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Accreditation Countdown: If You Are Billing Medicare the Technical Component for Advanced Diagnostic Imaging, You Better Get Started

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If you are a physician, non-physician practitioner or Independent Diagnostic Testing Facility (IDTF) who supplies imaging services and submits claims for the Technical Component (TC) of Advanced Diagnostic Imaging (ADI) procedures to Medicare contractors (carriers and A/B Medicare Administrative Contractors (MACs)), you should know that you must be accredited by Sunday, January 1, 2012.  If your facility uses an accredited mobile facility, and you bill for the TC of ADI, you must also be accredited. The accreditation requirement is attached to the biller of the services.

Those not accredited by that deadline will not be able to bill Medicare until they become accredited.

For those planning on seeking accreditation to continue performing the technical component of ADI services, know that accreditation is dependent on the demonstration of quality standards, including (but not limited to):

  • Qualifications and responsibilities of medical directors and supervising physicians;
  • Qualifications of medical personnel who are not physicians;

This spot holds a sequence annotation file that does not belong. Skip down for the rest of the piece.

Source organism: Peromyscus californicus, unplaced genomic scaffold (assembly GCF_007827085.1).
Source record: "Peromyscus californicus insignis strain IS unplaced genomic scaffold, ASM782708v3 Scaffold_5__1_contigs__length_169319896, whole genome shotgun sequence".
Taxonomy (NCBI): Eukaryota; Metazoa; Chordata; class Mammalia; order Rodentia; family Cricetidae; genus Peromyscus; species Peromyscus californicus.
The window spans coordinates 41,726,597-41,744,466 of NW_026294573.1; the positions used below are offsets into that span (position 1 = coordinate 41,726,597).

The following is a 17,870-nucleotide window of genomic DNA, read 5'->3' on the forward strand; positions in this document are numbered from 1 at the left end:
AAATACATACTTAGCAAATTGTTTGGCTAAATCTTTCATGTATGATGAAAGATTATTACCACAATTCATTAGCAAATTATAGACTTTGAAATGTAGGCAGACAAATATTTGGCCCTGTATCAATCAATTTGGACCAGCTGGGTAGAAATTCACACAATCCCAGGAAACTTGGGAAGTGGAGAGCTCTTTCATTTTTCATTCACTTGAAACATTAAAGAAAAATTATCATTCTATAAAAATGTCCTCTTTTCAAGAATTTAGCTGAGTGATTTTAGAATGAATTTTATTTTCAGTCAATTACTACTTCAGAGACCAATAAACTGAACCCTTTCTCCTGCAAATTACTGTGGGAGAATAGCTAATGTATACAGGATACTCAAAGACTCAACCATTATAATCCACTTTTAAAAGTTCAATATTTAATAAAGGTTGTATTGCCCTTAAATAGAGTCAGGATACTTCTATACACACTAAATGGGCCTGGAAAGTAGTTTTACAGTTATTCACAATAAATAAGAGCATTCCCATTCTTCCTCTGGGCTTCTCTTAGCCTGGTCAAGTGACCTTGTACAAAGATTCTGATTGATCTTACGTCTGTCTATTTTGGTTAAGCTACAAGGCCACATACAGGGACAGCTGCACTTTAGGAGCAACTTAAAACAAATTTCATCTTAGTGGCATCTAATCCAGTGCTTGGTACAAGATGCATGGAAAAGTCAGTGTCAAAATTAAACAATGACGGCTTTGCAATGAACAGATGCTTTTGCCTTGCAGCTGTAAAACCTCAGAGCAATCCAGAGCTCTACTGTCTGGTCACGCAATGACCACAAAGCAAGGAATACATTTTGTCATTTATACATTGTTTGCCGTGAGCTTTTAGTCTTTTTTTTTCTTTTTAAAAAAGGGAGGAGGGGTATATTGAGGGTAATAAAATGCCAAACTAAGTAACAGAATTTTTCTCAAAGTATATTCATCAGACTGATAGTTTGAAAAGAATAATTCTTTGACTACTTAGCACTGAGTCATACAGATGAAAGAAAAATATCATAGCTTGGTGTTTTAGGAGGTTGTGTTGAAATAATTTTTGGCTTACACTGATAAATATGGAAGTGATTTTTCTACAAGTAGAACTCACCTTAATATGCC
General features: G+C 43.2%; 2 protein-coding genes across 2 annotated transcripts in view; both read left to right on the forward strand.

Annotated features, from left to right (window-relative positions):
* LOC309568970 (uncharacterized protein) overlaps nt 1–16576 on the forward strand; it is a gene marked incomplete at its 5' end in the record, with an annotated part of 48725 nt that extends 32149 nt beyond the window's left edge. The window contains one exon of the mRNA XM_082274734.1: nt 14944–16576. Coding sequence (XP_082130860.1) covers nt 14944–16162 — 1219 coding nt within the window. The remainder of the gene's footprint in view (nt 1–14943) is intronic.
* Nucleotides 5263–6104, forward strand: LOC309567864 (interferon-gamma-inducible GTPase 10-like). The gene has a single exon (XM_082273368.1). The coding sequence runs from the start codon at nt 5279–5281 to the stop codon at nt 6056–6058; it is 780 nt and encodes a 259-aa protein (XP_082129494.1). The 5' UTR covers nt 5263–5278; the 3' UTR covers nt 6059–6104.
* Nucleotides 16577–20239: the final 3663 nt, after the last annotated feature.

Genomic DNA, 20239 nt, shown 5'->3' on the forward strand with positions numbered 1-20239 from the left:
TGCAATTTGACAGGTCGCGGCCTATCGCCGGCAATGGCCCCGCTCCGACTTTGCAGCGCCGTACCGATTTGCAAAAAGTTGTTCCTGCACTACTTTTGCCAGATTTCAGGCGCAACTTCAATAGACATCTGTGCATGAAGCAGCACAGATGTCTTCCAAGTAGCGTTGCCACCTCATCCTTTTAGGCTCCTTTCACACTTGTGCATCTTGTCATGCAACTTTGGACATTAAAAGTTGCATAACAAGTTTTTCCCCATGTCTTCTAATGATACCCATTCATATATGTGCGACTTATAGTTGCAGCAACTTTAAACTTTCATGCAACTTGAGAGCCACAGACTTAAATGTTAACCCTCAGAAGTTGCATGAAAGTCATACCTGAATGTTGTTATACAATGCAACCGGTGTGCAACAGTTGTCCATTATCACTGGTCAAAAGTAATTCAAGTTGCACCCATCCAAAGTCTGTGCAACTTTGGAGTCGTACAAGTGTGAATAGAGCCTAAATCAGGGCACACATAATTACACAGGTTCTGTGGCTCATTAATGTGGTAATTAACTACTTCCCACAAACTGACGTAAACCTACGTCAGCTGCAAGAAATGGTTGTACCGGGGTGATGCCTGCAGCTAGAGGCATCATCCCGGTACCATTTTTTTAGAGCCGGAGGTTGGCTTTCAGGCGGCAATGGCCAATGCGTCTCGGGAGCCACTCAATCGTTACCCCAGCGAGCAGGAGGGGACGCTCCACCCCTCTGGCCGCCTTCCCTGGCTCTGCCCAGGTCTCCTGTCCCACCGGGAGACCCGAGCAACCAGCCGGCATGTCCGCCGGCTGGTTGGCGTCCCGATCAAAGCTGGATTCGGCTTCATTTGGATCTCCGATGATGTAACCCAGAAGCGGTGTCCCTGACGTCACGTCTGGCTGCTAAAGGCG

• Procedures to ensure that equipment used meets performance specifications;
  • Procedures to ensure the safety of beneficiaries;
  • Procedures to ensure the safety of person who furnish the imaging; and
  • Establishment and maintenance of a quality assurance and quality control program to ensure the reliability, clarity and accuracy of the technical quality of the image.

Additionally, the accreditation process may include:

  • Unannounced, random site visits;
  • Review of phantom images;
  • Review of staff credentialing records and maintenance records;
  • Review of beneficiary complaints and patient records;
  • Review of quality data and ongoing data monitoring; and
  • Triennial surveys.

 

Frequently Asked Questions

Q: What are ADIs?

A: ADI procedures are defined as MRI, CT and Nuclear Medicine/PET.

Q: As a supplier, what information will I need to transmit to CMS when I become accredited for the TC of advanced imaging?

A: The designated accreditation organization (AO) will transmit the findings of all accreditation decisions to CMS or its contractor when the decision becomes final. The information will include identifying information, the accreditation effective date and those modalities that are included in the accreditation.

Q: What is the process for denying claims after January 1, 2012?

A: Contractors will deny claims with a date of service on or after January 1, 2012, submitted for the TC of the ADI codes with denial code N290 (“Missing/incomplete/invalid rendering provider primary identifier.”) when the provider is not enrolled or accredited by a designated CMS accreditation organization. Contractors shall deny claims with codes submitted with a date of service on or after January 1, 2012, for the TC if the code is not listed on the provider’s eligibility file using claim adjustment reason code (CARC)185 (The rendering provider is not eligible to perform the service billed.)

Q: What happens if I am already accredited and will be up for re-accreditation in 2012?